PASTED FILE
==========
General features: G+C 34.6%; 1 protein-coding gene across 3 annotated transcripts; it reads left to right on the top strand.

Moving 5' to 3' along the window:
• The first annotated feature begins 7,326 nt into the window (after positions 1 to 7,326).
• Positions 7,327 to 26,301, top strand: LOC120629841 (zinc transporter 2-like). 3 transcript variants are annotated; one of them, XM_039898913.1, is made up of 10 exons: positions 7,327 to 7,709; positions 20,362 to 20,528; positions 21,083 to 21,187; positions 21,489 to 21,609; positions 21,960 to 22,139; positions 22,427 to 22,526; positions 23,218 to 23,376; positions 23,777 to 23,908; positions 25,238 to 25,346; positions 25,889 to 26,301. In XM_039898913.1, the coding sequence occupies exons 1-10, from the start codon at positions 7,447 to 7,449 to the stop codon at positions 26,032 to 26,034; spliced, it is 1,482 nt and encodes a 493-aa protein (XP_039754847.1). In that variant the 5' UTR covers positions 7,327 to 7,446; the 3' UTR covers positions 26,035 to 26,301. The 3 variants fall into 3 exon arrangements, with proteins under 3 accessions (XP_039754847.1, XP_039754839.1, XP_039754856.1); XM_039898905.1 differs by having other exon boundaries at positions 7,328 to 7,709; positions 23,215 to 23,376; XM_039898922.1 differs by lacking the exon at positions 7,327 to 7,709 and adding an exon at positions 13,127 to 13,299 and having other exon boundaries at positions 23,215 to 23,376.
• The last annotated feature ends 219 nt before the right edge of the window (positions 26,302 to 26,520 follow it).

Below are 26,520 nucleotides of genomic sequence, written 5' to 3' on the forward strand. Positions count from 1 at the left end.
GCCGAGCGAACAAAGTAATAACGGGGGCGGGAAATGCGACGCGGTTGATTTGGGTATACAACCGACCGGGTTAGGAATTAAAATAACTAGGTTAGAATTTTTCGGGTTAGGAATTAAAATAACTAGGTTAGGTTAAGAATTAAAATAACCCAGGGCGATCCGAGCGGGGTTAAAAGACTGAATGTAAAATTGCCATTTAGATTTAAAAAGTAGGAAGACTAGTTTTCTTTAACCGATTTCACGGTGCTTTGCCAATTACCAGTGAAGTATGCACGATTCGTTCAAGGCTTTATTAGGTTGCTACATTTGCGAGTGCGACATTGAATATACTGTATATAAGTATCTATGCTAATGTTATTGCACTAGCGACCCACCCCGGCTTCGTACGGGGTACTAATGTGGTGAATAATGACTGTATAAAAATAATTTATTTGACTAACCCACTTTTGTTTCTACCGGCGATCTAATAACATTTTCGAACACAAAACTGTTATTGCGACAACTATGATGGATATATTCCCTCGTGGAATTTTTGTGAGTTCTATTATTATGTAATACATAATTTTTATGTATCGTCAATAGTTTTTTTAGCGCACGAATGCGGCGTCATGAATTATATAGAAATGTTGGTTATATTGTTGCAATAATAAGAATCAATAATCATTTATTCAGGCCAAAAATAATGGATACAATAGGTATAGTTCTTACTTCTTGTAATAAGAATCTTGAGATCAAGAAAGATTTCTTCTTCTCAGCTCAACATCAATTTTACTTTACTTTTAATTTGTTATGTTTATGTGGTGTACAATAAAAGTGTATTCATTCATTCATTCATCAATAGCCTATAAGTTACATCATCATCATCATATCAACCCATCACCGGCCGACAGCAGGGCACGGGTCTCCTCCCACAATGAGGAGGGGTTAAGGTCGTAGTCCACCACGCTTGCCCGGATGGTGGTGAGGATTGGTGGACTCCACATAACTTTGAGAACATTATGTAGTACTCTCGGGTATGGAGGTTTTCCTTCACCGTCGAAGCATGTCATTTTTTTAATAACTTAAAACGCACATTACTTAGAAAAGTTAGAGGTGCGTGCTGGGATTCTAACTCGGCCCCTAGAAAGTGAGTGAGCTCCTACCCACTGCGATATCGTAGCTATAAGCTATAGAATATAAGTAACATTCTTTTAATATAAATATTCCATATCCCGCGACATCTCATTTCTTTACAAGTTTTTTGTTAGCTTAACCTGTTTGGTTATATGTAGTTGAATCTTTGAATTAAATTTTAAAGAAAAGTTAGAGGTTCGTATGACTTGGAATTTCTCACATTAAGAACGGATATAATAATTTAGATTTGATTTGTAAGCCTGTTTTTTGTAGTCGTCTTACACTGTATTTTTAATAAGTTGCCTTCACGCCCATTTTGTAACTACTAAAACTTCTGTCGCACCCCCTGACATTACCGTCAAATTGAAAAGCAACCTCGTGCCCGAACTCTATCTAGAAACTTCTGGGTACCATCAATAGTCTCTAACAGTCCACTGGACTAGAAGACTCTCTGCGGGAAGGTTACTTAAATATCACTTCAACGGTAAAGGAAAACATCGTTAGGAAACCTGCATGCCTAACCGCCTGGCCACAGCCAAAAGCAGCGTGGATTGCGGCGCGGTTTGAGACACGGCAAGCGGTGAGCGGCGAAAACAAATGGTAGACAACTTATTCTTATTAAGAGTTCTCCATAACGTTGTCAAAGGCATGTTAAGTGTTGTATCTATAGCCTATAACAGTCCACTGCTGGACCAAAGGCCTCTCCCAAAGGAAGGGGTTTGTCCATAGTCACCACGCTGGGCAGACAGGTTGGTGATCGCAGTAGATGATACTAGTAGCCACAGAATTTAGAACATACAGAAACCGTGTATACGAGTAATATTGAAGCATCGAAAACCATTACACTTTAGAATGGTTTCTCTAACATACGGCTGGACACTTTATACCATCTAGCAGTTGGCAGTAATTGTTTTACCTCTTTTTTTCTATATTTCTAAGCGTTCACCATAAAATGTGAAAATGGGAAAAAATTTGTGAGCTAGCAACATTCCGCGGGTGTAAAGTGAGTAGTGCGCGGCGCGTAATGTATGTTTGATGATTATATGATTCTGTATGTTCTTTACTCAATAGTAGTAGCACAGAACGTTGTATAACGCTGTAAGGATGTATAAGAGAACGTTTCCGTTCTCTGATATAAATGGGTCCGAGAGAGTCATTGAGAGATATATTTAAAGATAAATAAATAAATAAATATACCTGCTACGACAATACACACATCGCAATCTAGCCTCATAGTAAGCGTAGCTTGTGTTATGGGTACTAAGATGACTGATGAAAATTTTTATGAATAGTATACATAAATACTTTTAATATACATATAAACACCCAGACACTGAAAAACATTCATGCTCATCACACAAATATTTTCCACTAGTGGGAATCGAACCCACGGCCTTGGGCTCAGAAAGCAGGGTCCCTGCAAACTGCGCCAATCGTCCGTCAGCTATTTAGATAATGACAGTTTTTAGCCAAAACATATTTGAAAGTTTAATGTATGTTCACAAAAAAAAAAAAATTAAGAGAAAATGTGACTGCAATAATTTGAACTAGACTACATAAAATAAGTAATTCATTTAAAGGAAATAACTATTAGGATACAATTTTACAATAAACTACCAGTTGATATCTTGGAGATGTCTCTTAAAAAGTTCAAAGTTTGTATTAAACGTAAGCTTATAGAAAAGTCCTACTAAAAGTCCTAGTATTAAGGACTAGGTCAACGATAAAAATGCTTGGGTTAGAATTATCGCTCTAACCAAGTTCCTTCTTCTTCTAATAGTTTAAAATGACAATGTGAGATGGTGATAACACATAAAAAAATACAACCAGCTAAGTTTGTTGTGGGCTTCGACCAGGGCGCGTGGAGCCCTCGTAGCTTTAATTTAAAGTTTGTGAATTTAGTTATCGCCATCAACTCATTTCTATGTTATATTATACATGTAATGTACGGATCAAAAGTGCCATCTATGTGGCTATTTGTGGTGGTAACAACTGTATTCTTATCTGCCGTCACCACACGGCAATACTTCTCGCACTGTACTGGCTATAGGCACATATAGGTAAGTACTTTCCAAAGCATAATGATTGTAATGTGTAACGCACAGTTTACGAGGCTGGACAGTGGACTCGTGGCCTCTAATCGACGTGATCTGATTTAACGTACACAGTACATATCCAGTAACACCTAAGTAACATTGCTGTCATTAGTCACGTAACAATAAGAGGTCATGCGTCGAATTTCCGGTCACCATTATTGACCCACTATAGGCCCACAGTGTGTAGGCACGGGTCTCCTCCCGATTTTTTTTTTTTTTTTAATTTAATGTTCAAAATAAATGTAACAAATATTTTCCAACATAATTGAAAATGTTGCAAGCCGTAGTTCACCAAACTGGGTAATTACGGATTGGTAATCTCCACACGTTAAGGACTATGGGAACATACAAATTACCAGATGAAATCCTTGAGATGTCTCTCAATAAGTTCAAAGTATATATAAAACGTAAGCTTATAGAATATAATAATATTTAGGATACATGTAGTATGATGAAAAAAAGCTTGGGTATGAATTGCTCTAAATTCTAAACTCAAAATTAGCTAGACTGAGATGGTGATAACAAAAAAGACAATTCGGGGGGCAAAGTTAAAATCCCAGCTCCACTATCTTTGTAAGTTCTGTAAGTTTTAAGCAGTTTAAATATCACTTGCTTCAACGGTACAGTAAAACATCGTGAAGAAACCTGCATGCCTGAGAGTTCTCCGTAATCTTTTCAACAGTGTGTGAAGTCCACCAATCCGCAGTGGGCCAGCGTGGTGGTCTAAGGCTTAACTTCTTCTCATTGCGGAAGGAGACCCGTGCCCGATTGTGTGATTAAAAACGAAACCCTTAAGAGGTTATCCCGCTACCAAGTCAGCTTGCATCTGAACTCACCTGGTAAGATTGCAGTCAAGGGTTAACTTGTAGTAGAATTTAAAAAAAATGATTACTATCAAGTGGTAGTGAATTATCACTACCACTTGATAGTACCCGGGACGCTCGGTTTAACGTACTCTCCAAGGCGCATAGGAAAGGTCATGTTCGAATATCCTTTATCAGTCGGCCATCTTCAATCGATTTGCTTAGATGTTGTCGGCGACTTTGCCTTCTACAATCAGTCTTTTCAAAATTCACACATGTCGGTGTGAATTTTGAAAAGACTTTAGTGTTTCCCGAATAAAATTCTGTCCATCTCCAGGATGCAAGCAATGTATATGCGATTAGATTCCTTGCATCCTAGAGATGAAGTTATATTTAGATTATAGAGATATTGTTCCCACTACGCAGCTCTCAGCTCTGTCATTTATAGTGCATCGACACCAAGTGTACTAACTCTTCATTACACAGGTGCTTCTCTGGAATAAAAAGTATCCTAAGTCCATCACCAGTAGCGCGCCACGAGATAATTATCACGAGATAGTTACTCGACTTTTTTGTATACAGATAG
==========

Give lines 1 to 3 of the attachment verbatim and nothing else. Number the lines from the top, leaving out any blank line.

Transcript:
General features: G+C 34.6%; 1 protein-coding gene across 3 annotated transcripts; it reads left to right on the top strand.

Moving 5' to 3' along the window:
• The first annotated feature begins 7,326 nt into the window (after positions 1 to 7,326).